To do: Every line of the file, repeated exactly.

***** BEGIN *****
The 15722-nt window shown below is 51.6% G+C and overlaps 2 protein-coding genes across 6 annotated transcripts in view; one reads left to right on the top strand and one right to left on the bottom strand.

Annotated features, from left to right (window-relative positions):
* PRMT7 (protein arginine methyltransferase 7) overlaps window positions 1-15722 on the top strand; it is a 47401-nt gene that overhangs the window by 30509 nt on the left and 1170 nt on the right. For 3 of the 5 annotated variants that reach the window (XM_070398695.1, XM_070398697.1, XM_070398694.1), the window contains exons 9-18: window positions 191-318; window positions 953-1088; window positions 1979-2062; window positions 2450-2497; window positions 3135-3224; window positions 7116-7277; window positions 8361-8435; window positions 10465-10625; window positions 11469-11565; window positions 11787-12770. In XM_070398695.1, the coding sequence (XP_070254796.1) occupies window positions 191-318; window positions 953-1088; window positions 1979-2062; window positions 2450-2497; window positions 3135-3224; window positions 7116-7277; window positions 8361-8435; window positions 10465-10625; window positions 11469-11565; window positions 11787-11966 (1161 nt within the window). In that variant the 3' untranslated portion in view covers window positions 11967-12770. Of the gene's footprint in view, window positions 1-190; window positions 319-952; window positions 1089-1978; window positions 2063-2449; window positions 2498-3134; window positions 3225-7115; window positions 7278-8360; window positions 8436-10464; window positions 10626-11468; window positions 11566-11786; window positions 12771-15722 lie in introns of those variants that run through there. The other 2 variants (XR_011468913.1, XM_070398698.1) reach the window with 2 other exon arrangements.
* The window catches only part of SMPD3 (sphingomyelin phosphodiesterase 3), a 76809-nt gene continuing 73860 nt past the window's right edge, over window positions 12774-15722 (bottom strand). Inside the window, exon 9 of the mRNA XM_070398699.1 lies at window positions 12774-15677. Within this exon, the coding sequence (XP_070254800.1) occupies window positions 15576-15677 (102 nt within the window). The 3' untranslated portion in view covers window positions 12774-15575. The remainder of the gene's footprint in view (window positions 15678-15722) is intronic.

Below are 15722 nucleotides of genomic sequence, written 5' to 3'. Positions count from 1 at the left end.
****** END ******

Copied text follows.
The 15722-nt window shown below is 51.6% G+C and overlaps 2 protein-coding genes across 6 annotated transcripts in view; one reads left to right on the top strand and one right to left on the bottom strand.

Annotated features, from left to right (window-relative positions):
* PRMT7 (protein arginine methyltransferase 7) overlaps window positions 1-15722 on the top strand; it is a 47401-nt gene that overhangs the window by 30509 nt on the left and 1170 nt on the right. For 3 of the 5 annotated variants that reach the window (XM_070398695.1, XM_070398697.1, XM_070398694.1), the window contains exons 9-18: window positions 191-318; window positions 953-1088; window positions 1979-2062; window positions 2450-2497; window positions 3135-3224; window positions 7116-7277; window positions 8361-8435; window positions 10465-10625; window positions 11469-11565; window positions 11787-12770. In XM_070398695.1, the coding sequence (XP_070254796.1) occupies window positions 191-318; window positions 953-1088; window positions 1979-2062; window positions 2450-2497; window positions 3135-3224; window positions 7116-7277; window positions 8361-8435; window positions 10465-10625; window positions 11469-11565; window positions 11787-11966 (1161 nt within the window). In that variant the 3' untranslated portion in view covers window positions 11967-12770. Of the gene's footprint in view, window positions 1-190; window positions 319-952; window positions 1089-1978; window positions 2063-2449; window positions 2498-3134; window positions 3225-7115; window positions 7278-8360; window positions 8436-10464; window positions 10626-11468; window positions 11566-11786; window positions 12771-15722 lie in introns of those variants that run through there. The other 2 variants (XR_011468913.1, XM_070398698.1) reach the window with 2 other exon arrangements.
* The window catches only part of SMPD3 (sphingomyelin phosphodiesterase 3), a 76809-nt gene continuing 73860 nt past the window's right edge, over window positions 12774-15722 (bottom strand). Inside the window, exon 9 of the mRNA XM_070398699.1 lies at window positions 12774-15677. Within this exon, the coding sequence (XP_070254800.1) occupies window positions 15576-15677 (102 nt within the window). The 3' untranslated portion in view covers window positions 12774-15575. The remainder of the gene's footprint in view (window positions 15678-15722) is intronic.

Below are 15722 nucleotides of genomic sequence, written 5' to 3'. Positions count from 1 at the left end.